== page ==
Heavy by Kiese Laymon- A Brief Discussion

I read Heavy: An American Memoir by Kiese Laymon and here are my thoughts (with a couple of spoilers).

Trigger alert: This piece contains some mention of eating disorders, abuse, and sexual violence.

So before reading Heavy, the memoir by Kiese Laymon, I had watched a few interviews with him describing the book and his thought process. My favorite interview though, was the one he did with a YouTuber named Joulezy because I think she was able to connect with him in a very genuine way. The authenticity he showed in that interview was also very prominent in this book and was the vehicle that carried some of the key themes of black masculinity, gendered and raced violence, sexuality, eating disorders, and abuse. When I first starting reading it I felt as though I was in the midst of a deeply personal conversation and I wrote in my notes, “I’m tearing up. I feel like I’m opening the curtains to the lives of individuals I have not earned the right to.” There was this clear feeling of intrusion. That feeling did subside a bit as the book continued but it was still uncomfortable to read especially in the beginning.

Laymon is essentially writing this book to his mom as a tell-all account of all that he has been through throughout his life. From the very beginning though, he makes it known that the relationship he had with his mother was very intimate in ways that were comforting at times but also quite distinctly unhealthy. For most of his life, it was just his mother and him, although his grandma did play a very important role. His mother was a professor who always encouraged him to read and so from a very young age, he was able to gain these skills that helped to advance him academically. However, his mother represents what I believe to be for many black children, the pressure to have to be excellent and to work twice as hard.  It’s that love that parents and guardians try to express but it’s that love that feels prickled with pain.

As the book continued we see that Laymon takes on the role of being the man of the house (as a boy) which is where I think he became entrenched in an emotionally draining relationship with his mother. I couldn’t help but wince during certain parts of the book, which I suppose was the author’s purpose, because I felt the heaviness in his experience of growing up as a black boy in the south. In one of the chapters, his mom called him his best friend and those were one of the parts that we were able to see that “okay yeah this isn’t supposed to be like this.”  This creates a weird relationship between them because at the same time his mother is also disciplining him in an abusive way.  It becomes kind of difficult for Laymon to understand the type of relationship they have because he still feels the need to protect and care for his mother. This showed the complex ways of loving a black woman while being a black man.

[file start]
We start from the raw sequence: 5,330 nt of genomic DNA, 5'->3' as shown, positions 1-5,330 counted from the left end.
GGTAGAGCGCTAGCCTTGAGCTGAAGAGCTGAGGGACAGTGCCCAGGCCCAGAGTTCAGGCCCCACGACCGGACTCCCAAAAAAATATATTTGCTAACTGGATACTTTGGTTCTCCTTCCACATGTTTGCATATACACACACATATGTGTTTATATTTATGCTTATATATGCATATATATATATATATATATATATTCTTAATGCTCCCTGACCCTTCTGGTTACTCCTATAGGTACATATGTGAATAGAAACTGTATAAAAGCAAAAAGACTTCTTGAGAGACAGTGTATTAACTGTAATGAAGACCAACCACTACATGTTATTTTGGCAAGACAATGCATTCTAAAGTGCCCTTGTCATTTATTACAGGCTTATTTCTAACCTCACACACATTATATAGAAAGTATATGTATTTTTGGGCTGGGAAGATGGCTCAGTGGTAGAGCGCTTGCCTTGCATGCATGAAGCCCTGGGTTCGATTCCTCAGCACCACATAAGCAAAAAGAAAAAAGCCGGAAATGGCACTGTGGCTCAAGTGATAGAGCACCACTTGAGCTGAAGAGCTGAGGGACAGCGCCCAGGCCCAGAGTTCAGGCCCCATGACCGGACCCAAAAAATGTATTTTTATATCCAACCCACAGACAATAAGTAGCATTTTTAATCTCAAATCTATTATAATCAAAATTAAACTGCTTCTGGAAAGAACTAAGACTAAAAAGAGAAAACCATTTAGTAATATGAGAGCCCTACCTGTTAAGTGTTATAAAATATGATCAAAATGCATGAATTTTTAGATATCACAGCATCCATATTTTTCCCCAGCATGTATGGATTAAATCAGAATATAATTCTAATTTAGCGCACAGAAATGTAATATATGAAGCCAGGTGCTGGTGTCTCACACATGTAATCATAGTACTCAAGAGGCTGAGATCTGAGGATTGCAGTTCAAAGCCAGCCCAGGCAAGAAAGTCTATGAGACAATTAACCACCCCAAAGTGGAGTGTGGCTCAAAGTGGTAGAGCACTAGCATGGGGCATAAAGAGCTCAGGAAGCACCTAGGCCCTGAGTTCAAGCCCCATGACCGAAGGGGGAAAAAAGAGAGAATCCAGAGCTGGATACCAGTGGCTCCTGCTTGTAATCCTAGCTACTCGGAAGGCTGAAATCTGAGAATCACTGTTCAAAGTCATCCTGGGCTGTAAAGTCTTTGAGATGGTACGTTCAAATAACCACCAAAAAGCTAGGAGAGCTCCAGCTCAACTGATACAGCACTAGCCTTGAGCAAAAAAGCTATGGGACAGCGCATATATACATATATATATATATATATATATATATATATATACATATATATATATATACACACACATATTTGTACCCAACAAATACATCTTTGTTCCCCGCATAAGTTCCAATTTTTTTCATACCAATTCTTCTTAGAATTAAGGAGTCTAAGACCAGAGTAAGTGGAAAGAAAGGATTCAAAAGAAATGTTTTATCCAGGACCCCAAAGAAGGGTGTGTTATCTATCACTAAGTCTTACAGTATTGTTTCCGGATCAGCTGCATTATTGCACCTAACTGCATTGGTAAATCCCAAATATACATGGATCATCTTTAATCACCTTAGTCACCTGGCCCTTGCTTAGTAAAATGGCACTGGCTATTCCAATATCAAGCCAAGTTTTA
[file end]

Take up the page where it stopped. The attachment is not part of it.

He details his experience of being overweight and not loving his body but also wanted his body to experience being touched. He spoke briefly in part about being prompted into having sexual relations with an older woman, who was actually at the house to babysit him and feeling rejected after seeing her engaging with someone else. His response though was to blame himself for being fat.  I thought it was interesting to see how most of the times when he described his experiences with wanting to or actively engaging in intimate relationships with women he also mentions food or his body. We see this connection he had with food and his body progress throughout the book, as he goes to college and begins to start aggressively dieting and exercising. He becomes so obsessed with being as thin as possible that he manages to injure himself. It’s quite apparent that he is suffering from an eating disorder possibly body dysmorphia but he’s eating to avoid dealing with the trauma he has experienced. Food becomes his therapy. His obsession with food is very present throughout the entire book and is a motif that enhances the weight of his experiences.

This book doesn’t end with a “kumbaya” moment but it ends more so with an acceptance of what it means to be black in society. He’s owning his experiences and he’s lingering in the realities of those experiences and the experiences that other black Americans like him have faced and continue to face. 

This was a very condensed run-through of the book so I would strongly encourage you to read it. It was such a great read and Kiese Laymon is a dynamic author so I know you’ll enjoy it. Also, please feel free to leave any book recommendations in the comments!

The interview I watched!
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